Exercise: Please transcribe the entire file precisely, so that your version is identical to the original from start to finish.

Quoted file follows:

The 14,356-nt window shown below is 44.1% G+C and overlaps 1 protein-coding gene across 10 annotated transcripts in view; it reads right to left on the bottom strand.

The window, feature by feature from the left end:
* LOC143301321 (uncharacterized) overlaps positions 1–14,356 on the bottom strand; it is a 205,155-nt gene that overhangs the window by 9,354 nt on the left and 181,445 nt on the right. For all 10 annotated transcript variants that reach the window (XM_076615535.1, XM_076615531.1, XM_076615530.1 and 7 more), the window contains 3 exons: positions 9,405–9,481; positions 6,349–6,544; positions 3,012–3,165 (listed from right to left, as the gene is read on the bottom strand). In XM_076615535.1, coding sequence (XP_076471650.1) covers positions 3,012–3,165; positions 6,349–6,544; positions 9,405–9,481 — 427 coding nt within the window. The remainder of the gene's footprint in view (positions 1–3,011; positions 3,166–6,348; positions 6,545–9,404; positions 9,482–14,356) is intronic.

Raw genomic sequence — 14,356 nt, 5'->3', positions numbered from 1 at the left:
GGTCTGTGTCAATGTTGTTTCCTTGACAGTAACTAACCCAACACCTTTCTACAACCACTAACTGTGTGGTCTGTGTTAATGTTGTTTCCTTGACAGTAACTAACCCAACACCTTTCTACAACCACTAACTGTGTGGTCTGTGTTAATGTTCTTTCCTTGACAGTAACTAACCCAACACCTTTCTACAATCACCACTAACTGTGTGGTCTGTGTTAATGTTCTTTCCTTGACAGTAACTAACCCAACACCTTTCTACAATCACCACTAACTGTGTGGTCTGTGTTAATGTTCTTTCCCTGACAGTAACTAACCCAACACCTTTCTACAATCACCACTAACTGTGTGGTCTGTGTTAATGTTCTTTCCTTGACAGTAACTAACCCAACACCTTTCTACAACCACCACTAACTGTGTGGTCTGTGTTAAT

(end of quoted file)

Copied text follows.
The 14,356-nt window shown below is 44.1% G+C and overlaps 1 protein-coding gene across 10 annotated transcripts in view; it reads right to left on the bottom strand.

The window, feature by feature from the left end:
* LOC143301321 (uncharacterized) overlaps positions 1–14,356 on the bottom strand; it is a 205,155-nt gene that overhangs the window by 9,354 nt on the left and 181,445 nt on the right. For all 10 annotated transcript variants that reach the window (XM_076615535.1, XM_076615531.1, XM_076615530.1 and 7 more), the window contains 3 exons: positions 9,405–9,481; positions 6,349–6,544; positions 3,012–3,165 (listed from right to left, as the gene is read on the bottom strand). In XM_076615535.1, coding sequence (XP_076471650.1) covers positions 3,012–3,165; positions 6,349–6,544; positions 9,405–9,481 — 427 coding nt within the window. The remainder of the gene's footprint in view (positions 1–3,011; positions 3,166–6,348; positions 6,545–9,404; positions 9,482–14,356) is intronic.

Raw genomic sequence — 14,356 nt, 5'->3', positions numbered from 1 at the left:
GGTCTGTGTCAATGTTGTTTCCTTGACAGTAACTAACCCAACACCTTTCTACAACCACTAACTGTGTGGTCTGTGTTAATGTTGTTTCCTTGACAGTAACTAACCCAACACCTTTCTACAACCACTAACTGTGTGGTCTGTGTTAATGTTCTTTCCTTGACAGTAACTAACCCAACACCTTTCTACAATCACCACTAACTGTGTGGTCTGTGTTAATGTTCTTTCCTTGACAGTAACTAACCCAACACCTTTCTACAATCACCACTAACTGTGTGGTCTGTGTTAATGTTCTTTCCCTGACAGTAACTAACCCAACACCTTTCTACAATCACCACTAACTGTGTGGTCTGTGTTAATGTTCTTTCCTTGACAGTAACTAACCCAACACCTTTCTACAACCACCACTAACTGTGTGGTCTGTGTTAAT